Registered nurses (RNs) help make preliminary assessments of a patient's condition, gather medical histories and symptom information for physicians, and work with patients to ensure that institutional and out-patient care needs are met. RNs often serve as the primary liaison between doctors and patients, and they can work in multiple levels within a healthcare institution.
Regardless of their level of training -- e.g., an associate degree in nursing (ADN) or a bachelor of science in nursing (BSN) -- all RNs must pass the NCLEX-RN exam. What separates ADN holders from BSN holders is the increased level of responsibility enjoyed by bachelor's graduates in terms of specialized and independent assessment and care, as well as more potential management opportunities. Without a BSN, career advancement can be difficult.
Earning a BSN also opens career opportunities outside of hospitals or general practice offices; for example, these professionals can pursue government positions in public health or work at drug and alcohol addiction treatment centers. If you aspire to become a department manager or a manager of RNs, then you must earn a bachelor's degree (or higher).
Why Should RNs Earn a BSN Degree?
The principal benefit to earning a BSN is increased mobility and flexibility -- a bachelor's degree enables workers to move into higher positions. The longer time commitment of a bachelor's program translates into more specialized training and the chance to hone leadership and analytical skills. In a part-time BSN program, associate holders can take advantage of their working knowledge to earn a more advanced degree and increase their chances of professional success.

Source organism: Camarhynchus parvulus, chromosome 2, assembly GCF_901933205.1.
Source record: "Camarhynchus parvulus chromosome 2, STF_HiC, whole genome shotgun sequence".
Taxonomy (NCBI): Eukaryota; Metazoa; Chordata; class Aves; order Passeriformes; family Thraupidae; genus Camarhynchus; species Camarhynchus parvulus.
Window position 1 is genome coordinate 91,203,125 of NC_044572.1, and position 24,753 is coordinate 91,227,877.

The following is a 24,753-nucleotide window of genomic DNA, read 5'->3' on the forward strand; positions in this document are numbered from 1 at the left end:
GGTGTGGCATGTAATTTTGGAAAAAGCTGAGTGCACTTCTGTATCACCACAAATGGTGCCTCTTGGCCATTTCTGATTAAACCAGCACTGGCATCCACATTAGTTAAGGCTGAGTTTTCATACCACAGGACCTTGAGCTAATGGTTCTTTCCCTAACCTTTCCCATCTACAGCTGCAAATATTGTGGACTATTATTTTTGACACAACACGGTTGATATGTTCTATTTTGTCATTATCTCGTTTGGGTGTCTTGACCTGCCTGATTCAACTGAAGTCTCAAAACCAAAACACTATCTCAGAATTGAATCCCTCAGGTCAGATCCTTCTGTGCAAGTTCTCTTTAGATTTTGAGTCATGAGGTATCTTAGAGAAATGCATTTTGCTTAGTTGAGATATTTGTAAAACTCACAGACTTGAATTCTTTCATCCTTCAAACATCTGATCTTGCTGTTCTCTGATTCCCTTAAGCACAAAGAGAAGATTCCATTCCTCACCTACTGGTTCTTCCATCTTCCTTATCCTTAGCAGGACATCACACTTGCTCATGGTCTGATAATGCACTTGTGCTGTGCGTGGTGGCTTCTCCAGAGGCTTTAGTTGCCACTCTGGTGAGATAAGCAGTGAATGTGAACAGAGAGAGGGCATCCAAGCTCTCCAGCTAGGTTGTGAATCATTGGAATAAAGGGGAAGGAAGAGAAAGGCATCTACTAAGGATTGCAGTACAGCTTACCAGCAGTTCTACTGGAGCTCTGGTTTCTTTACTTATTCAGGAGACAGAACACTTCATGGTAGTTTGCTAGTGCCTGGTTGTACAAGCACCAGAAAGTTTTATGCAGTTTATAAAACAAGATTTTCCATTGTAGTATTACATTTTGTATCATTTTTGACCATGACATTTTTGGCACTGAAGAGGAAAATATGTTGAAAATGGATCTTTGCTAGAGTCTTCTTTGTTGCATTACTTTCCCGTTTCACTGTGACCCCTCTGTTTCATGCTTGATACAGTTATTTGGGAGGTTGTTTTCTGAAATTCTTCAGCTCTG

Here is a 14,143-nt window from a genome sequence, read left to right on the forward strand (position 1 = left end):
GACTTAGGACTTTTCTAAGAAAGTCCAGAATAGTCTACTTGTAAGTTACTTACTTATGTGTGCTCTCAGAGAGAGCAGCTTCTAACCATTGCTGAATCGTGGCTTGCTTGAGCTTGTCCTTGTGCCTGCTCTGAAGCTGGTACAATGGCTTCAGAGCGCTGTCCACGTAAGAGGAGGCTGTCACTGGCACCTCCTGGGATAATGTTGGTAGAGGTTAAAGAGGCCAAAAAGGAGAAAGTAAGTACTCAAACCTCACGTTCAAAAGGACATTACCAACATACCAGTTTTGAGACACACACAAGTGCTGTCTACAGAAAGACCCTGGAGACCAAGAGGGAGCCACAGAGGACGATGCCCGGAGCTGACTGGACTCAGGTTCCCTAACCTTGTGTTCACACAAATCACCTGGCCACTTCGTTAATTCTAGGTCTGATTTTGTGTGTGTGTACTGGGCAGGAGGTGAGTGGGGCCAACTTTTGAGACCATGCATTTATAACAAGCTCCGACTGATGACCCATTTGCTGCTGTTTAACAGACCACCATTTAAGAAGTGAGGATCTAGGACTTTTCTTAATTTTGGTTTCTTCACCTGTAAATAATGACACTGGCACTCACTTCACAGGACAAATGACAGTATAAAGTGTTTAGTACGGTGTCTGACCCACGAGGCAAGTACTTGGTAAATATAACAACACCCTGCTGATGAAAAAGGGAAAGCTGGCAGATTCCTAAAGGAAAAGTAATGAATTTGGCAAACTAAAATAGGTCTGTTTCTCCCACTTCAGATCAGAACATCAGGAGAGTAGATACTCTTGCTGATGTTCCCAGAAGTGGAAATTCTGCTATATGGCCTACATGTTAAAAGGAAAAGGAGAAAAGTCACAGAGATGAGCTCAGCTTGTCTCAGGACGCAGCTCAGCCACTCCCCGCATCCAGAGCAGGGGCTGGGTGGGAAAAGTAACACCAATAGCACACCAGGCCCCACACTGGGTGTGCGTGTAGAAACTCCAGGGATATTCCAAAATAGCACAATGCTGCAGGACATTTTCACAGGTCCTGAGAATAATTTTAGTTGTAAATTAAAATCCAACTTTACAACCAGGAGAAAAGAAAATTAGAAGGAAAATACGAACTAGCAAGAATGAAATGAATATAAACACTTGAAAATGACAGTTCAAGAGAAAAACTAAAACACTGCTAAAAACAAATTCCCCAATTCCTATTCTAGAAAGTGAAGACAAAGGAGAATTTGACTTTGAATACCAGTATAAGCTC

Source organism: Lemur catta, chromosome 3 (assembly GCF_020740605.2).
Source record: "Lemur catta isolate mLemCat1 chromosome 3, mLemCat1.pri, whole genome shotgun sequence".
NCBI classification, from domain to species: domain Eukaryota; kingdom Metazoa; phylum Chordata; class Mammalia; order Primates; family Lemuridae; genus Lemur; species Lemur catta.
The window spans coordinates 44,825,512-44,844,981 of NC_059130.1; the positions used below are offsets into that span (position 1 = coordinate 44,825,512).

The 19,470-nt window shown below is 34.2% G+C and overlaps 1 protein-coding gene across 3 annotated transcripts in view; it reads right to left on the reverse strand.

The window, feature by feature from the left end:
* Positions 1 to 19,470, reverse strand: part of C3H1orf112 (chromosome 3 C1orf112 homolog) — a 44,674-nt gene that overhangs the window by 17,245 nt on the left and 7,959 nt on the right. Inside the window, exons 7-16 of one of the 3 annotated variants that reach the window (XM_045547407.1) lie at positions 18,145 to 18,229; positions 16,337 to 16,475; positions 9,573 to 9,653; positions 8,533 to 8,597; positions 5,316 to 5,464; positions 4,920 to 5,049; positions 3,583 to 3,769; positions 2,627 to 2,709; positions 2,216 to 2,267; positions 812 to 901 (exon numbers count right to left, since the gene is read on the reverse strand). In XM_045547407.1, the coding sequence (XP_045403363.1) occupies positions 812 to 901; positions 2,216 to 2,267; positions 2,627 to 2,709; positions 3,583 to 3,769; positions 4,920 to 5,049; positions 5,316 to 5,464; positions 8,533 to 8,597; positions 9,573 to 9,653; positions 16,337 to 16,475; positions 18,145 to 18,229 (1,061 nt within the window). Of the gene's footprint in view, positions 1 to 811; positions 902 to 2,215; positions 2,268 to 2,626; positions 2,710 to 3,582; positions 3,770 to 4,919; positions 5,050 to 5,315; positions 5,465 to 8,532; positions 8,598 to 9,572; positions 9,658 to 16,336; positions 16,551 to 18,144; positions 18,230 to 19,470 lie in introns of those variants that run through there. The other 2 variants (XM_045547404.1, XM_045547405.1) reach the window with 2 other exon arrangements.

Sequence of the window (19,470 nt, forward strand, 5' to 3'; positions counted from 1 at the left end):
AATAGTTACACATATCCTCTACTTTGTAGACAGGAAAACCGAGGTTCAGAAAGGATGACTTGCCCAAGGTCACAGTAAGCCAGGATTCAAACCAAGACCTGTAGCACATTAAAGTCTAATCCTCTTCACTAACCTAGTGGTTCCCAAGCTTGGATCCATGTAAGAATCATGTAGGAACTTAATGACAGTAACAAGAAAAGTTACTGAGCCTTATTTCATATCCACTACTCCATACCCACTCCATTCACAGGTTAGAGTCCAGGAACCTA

Furthermore, as healthcare continues to evolve, so too do its educational requirements. According to the Institute of Medicine, "the proportion of nurses with baccalaureate degrees [will] be increased to 80% by 2020." Therefore, future nurses will need a BSN to remain competitive on the job market.
Beyond flexibility, a BSN can lead to increased earning potential. Higher-level positions in hospitals or institutional administration, government advising, and advocacy receive more lucrative salaries. Increasing your level of education can impact your earning potential significantly.
Furthermore, a BSN opens pathways into specialized professional careers. Individuals with a four-year degree can become administrators in patient care or financial departments. They can also consider pursuing nurse anesthesiology or midwifery positions. Furthermore, with a graduate-level education, workers can even become advanced practice registered nurses and create their own private practices.
Advancing Your Career Through an RN-to-BSN Program
RN-to-BSN programs are designed for registered nurses who have passed the NCLEX-RN exam and hold a nursing license. Bachelor's programs also require students to complete liberal arts coursework to advance their writing and analytical skills. Additionally, many programs promote cultural sensitivity by delving into the racial, religious, and socioeconomic influences affecting modern medicine and healthcare and government systems.
In terms of science classes, a BSN track covers biology and microbiology, chemistry, physics, sociology, and psychology. Depending on your school and program, you may also pursue specialized coursework in personal areas of interest, such as anatomy and physiology, global healthcare development, nutrition and diet, and ethics in nursing. If you plan to earn a master's degree, courses in OBGYN nursing, pediatrics, and anesthesiology may also be important.
All RN-to-BSN programs involve a certain level of hands-on training, which is typically carried out at your educational institution or through your employer. RN-to-BSN programs are offered both on school campuses and online.